CommentaryJun 14th, 2018

Why the Customer Experience Is at the Center of Auto Retail Disruption


Automotive retail is one of the most competitive consumer markets, with customers buying more vehicles than ever before in recent years. For dealers to succeed over the long term, they need to reconsider how they do business, or risk becoming obsolete to forward-thinking competitors.

A shift in automotive retail is disrupting the industry. Although automakers and dealers have favored a short-term cycle in the past, customer expectations have changed, and dealerships that adapt will have a serious advantage. How customers purchase vehicles has evolved, they make fewer trips to the dealership, and they’re more informed. Many customers know the make, model, and features they want before they ever set foot in the showroom.

Shifting gears

As their competition intensifies, automotive dealers need to focus more than ever on a customer-centric approach. Building a relationship and brand experience with customers not only creates loyalty, it impacts revenue. The lifetime value of a customer depends on this, creating a sustainable strategy to drive growth and revenue.

Dealers need to adapt

Many dealers are slow to adapt or have yet to start implementing a change to their approach. But dealers that fail to do so put their business at risk. This shift has been occurring across most business-to-consumer (B2C) markets for the last few years. It isn’t a question of when or whether it will influence automotive retail, it’s already happening. The customer is now in the driver’s seat, and dealers need to adapt.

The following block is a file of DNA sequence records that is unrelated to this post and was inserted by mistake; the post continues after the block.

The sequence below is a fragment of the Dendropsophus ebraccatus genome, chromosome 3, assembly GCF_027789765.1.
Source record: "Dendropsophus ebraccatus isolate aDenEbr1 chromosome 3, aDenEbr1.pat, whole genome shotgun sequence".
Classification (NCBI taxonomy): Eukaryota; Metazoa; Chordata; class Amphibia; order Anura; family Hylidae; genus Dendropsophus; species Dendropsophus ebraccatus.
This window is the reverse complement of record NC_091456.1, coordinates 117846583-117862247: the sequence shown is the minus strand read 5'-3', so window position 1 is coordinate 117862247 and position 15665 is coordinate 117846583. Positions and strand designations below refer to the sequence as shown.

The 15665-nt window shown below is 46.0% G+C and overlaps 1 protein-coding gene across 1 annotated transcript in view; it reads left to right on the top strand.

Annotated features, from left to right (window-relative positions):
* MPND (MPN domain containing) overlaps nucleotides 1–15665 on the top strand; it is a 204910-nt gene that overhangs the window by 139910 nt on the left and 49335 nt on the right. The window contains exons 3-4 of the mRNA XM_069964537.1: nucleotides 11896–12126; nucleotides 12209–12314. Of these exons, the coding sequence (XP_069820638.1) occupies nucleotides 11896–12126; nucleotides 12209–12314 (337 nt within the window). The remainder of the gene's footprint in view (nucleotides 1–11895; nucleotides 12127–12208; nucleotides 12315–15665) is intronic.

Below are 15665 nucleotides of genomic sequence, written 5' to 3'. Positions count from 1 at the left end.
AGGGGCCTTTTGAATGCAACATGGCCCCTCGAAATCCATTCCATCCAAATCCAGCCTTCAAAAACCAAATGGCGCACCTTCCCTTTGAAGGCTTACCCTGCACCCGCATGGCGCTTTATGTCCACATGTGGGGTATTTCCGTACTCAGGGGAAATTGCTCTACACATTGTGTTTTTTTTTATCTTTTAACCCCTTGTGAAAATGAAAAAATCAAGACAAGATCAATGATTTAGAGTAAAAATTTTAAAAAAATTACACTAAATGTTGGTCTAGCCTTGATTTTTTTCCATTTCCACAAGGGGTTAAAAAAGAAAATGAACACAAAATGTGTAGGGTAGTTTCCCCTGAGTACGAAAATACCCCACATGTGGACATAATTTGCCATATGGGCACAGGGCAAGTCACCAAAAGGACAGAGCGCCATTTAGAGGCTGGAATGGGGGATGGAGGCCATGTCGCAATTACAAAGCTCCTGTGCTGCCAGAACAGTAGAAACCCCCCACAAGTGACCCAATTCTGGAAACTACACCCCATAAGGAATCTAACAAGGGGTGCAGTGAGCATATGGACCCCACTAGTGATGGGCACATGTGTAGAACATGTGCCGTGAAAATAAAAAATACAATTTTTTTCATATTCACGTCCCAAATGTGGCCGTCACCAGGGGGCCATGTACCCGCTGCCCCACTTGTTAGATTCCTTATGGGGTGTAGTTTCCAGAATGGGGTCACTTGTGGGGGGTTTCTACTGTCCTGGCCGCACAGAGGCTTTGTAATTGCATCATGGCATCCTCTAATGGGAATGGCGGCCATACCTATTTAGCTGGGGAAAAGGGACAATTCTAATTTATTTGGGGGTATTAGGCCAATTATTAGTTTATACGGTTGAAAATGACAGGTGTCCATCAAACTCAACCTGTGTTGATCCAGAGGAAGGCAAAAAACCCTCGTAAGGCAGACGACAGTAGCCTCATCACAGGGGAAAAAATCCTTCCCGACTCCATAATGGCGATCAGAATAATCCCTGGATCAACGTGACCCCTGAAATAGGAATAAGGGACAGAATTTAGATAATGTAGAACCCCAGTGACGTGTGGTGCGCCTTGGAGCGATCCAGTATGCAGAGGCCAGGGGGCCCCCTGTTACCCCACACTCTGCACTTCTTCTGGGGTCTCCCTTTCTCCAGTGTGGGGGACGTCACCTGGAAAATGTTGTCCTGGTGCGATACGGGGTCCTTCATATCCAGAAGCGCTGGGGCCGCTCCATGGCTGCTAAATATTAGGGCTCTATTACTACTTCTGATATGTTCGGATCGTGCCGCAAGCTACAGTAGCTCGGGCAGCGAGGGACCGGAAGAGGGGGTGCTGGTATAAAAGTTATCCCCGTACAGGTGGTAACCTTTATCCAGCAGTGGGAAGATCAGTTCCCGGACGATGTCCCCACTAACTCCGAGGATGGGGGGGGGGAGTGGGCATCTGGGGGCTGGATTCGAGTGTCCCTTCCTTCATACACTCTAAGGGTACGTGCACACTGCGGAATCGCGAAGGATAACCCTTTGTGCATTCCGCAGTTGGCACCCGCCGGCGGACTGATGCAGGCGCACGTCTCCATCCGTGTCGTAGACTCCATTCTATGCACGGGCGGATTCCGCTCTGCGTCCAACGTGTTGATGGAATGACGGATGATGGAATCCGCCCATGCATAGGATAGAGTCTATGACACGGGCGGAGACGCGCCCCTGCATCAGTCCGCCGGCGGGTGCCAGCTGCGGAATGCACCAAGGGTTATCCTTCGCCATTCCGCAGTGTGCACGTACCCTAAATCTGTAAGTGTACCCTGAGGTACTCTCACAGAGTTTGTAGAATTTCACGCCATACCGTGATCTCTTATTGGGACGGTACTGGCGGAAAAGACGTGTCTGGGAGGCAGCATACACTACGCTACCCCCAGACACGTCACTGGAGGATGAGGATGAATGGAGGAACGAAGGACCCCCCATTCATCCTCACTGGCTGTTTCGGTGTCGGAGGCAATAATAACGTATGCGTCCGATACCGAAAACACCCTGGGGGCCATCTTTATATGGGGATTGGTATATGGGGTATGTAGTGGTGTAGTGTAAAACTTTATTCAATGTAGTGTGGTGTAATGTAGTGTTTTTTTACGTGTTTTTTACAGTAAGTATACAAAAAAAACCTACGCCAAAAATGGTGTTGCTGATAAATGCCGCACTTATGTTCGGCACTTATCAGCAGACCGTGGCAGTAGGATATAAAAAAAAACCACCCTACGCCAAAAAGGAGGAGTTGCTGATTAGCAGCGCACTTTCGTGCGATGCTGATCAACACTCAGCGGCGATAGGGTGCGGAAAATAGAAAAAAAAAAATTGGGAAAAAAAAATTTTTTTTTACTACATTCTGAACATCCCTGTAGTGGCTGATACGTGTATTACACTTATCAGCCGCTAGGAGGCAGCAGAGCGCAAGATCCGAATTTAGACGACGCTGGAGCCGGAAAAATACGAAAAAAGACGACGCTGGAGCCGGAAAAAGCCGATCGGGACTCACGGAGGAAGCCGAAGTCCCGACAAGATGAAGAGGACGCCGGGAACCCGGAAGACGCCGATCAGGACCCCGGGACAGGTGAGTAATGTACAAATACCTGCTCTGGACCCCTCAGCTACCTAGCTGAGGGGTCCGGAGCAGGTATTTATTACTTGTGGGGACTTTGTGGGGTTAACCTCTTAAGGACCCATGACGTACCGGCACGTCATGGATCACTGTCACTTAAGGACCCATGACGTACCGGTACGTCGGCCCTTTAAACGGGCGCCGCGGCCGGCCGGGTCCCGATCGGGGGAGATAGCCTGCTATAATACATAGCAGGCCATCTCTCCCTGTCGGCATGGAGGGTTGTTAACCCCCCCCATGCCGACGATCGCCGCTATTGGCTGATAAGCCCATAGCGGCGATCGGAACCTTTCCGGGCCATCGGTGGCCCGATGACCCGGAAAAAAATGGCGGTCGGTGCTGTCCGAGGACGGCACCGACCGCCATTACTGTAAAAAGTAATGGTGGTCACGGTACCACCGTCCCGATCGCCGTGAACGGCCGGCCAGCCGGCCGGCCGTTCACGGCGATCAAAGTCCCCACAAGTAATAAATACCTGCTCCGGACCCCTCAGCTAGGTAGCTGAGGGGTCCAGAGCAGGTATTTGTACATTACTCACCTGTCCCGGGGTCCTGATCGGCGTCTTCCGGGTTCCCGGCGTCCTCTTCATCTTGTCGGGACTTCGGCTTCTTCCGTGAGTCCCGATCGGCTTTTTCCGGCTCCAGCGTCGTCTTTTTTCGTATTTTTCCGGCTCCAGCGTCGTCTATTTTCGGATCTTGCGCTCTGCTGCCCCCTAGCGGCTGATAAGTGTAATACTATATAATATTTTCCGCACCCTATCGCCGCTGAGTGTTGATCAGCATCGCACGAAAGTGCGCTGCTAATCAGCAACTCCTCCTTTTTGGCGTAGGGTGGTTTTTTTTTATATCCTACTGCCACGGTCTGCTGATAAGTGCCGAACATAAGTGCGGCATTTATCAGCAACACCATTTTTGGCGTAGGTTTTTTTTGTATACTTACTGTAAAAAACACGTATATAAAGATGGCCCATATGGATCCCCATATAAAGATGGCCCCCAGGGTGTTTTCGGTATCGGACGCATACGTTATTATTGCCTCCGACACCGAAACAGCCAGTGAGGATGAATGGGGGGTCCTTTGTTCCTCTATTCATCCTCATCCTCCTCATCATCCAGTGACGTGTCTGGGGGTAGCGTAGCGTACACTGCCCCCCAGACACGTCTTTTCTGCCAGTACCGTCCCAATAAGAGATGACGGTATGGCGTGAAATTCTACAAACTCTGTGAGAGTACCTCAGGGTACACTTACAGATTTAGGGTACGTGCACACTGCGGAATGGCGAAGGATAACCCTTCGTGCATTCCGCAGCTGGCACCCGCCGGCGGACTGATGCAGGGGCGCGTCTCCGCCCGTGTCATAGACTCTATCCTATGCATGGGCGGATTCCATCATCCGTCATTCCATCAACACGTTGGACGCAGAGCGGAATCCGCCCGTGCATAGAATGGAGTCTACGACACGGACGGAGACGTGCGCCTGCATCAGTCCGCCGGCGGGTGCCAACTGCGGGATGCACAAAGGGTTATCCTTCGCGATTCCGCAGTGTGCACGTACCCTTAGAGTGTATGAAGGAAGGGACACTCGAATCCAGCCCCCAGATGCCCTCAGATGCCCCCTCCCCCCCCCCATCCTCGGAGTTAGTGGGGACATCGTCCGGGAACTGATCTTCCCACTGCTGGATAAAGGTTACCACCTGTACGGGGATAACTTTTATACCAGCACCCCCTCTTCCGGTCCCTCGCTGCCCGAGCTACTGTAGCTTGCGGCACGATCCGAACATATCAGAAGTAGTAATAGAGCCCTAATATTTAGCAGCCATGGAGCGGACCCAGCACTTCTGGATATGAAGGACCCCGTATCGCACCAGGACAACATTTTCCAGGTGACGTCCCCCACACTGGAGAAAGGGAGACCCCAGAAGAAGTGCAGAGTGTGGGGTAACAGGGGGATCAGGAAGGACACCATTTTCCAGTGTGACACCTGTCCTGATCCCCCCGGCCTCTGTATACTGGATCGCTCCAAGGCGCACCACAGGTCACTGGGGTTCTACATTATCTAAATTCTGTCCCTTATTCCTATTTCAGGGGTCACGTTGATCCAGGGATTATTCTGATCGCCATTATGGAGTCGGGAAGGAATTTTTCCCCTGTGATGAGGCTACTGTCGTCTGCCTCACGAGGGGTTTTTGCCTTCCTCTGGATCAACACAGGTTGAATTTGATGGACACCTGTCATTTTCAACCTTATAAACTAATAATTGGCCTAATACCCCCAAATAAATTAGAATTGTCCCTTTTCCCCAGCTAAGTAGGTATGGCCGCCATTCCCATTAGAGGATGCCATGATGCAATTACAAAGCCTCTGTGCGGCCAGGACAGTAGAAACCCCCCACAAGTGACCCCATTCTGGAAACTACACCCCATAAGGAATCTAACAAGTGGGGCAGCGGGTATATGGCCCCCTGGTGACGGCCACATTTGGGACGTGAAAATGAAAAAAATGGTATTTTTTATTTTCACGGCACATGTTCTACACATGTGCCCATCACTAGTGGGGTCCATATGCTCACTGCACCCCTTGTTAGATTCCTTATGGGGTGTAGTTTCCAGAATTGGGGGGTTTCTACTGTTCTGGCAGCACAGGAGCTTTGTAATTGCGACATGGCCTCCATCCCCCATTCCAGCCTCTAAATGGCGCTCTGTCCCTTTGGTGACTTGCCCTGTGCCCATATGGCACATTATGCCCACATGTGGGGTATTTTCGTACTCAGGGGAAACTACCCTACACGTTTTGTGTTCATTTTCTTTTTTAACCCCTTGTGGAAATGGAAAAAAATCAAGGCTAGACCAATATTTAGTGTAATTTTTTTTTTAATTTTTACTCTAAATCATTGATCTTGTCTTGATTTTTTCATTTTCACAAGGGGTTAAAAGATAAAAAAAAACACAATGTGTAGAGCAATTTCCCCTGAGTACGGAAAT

Revved up for success

Dealers that develop their strategy beyond sales and start paying attention to the customer experience will drive their business toward success. But for many dealers, there’s a misunderstanding as to how to go about optimizing for an automotive customer experience that would create the necessary change. A number of dealers are focusing on presentation, but influencing the customer experience requires a different mindset. It involves more than a fancy showroom, comfy chairs, or free coffee.

Creating an automotive customer experience that earns loyalty and trust starts with management that understands, buys into, and implements this approach. A top-down approach to sales and the showroom is the only way to create an effective strategy. This type of change requires consistency, along with commitment. Improving the customer experience isn’t merely a “tip” — it requires a substantial realignment of automotive business and sales methods. Implementation requires training, so salespeople begin to appreciate what is required and why.

More than a directive, it’s rewriting the rules and throwing out the playbook of the past, where the monthly sales cycle is everything. Dealers and automakers may see it affect their numbers in the beginning, and some will even revert to their old “tried and true” methods. Those that stick with the program, however, will be the ones that benefit from focusing on customer experience.